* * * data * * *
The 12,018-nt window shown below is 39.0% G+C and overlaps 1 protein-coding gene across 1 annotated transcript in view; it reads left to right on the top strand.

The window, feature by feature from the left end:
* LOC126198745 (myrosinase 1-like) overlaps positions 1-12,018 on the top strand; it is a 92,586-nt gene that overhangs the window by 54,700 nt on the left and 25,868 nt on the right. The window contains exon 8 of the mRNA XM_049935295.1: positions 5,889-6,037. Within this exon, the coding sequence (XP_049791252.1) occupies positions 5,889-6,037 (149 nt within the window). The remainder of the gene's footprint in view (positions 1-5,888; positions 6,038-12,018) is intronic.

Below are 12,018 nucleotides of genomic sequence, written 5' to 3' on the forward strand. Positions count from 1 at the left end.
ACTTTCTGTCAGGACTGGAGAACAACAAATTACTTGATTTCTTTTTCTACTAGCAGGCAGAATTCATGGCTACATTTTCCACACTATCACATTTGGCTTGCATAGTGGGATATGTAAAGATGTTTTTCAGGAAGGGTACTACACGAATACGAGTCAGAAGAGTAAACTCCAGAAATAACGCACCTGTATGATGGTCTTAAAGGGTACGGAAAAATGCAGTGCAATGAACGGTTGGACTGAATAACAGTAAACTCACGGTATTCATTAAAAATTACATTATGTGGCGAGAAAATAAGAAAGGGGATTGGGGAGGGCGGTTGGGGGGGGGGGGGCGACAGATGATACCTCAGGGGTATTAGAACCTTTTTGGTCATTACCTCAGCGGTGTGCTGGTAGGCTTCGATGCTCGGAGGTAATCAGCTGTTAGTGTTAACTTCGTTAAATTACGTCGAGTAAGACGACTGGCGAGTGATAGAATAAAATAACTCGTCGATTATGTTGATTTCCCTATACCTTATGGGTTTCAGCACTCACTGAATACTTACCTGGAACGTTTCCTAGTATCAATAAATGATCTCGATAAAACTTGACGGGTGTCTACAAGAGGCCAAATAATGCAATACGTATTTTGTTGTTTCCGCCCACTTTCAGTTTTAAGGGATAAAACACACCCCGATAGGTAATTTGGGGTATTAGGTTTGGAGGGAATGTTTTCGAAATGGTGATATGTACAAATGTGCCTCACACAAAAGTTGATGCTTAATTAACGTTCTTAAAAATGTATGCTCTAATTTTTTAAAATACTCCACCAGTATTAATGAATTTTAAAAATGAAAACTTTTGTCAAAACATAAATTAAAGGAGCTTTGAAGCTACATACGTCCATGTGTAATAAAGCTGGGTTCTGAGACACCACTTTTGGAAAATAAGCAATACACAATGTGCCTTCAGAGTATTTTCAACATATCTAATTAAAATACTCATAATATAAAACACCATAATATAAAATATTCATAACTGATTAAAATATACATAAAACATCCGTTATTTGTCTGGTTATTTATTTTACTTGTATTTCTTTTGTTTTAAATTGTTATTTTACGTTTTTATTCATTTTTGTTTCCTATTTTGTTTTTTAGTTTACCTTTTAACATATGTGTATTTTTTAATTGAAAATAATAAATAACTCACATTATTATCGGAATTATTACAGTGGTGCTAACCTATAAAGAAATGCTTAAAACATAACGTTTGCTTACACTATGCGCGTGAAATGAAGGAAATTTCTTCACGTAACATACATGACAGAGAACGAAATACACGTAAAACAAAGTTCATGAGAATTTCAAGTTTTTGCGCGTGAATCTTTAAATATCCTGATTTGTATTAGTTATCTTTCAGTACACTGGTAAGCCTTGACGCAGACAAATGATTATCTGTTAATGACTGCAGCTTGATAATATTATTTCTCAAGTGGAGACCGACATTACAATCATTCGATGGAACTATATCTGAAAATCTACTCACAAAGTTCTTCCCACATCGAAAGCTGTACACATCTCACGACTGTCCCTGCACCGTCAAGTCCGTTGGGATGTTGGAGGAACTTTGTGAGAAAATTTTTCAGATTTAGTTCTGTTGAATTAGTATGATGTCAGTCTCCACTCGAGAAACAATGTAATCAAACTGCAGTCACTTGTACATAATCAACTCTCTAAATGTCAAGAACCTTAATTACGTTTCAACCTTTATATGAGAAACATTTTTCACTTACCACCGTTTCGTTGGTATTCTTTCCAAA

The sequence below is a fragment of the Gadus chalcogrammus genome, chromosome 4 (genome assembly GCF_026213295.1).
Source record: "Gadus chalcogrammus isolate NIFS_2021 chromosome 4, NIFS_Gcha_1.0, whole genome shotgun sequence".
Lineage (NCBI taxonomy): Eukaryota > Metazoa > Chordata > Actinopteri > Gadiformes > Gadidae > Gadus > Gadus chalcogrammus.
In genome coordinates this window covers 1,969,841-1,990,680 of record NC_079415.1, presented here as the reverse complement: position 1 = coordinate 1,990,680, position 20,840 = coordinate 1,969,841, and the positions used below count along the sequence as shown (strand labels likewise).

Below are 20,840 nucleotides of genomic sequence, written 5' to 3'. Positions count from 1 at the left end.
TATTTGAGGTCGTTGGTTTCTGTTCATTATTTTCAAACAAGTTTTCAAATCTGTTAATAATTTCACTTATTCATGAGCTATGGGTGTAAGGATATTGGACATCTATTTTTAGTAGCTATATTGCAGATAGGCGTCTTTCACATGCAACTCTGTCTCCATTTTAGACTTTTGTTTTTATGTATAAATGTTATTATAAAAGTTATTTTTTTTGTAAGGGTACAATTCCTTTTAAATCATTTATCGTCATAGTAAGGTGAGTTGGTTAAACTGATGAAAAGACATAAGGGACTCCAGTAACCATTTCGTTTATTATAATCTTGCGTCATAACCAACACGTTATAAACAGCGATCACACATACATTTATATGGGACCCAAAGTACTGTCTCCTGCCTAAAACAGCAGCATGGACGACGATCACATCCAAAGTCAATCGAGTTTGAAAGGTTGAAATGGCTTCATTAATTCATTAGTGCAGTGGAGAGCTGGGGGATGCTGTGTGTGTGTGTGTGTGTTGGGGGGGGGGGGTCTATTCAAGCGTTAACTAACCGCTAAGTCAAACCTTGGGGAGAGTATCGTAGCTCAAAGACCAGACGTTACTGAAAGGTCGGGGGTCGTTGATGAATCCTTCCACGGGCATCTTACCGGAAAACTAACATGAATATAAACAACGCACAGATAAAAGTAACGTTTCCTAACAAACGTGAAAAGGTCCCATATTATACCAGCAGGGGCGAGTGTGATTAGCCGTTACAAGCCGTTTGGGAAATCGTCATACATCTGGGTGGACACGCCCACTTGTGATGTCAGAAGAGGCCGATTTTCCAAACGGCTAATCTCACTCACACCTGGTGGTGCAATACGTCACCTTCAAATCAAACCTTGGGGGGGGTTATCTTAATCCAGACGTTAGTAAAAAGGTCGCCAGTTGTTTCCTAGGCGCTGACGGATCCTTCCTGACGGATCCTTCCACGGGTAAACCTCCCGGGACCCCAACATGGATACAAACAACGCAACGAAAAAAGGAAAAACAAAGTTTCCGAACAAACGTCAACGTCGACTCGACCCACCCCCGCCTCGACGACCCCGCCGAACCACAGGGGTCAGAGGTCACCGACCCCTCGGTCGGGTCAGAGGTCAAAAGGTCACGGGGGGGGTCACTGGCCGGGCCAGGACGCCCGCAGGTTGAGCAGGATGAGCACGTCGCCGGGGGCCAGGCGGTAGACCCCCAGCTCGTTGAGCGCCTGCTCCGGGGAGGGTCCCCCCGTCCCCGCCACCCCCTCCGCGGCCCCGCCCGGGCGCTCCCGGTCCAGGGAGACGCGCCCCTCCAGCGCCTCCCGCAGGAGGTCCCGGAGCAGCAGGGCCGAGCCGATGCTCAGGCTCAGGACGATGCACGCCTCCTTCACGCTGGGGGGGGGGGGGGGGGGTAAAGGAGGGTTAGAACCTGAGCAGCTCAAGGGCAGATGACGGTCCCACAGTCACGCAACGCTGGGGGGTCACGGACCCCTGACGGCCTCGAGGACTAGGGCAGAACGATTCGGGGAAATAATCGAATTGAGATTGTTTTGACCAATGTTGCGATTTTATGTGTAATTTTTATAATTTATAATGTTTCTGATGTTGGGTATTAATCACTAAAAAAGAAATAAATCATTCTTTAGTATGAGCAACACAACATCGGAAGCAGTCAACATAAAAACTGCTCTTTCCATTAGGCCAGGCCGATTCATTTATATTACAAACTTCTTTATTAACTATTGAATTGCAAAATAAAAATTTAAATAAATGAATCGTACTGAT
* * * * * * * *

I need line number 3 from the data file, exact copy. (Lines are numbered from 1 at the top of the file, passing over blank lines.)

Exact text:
* LOC126198745 (myrosinase 1-like) overlaps positions 1-12,018 on the top strand; it is a 92,586-nt gene that overhangs the window by 54,700 nt on the left and 25,868 nt on the right. The window contains exon 8 of the mRNA XM_049935295.1: positions 5,889-6,037. Within this exon, the coding sequence (XP_049791252.1) occupies positions 5,889-6,037 (149 nt within the window). The remainder of the gene's footprint in view (positions 1-5,888; positions 6,038-12,018) is intronic.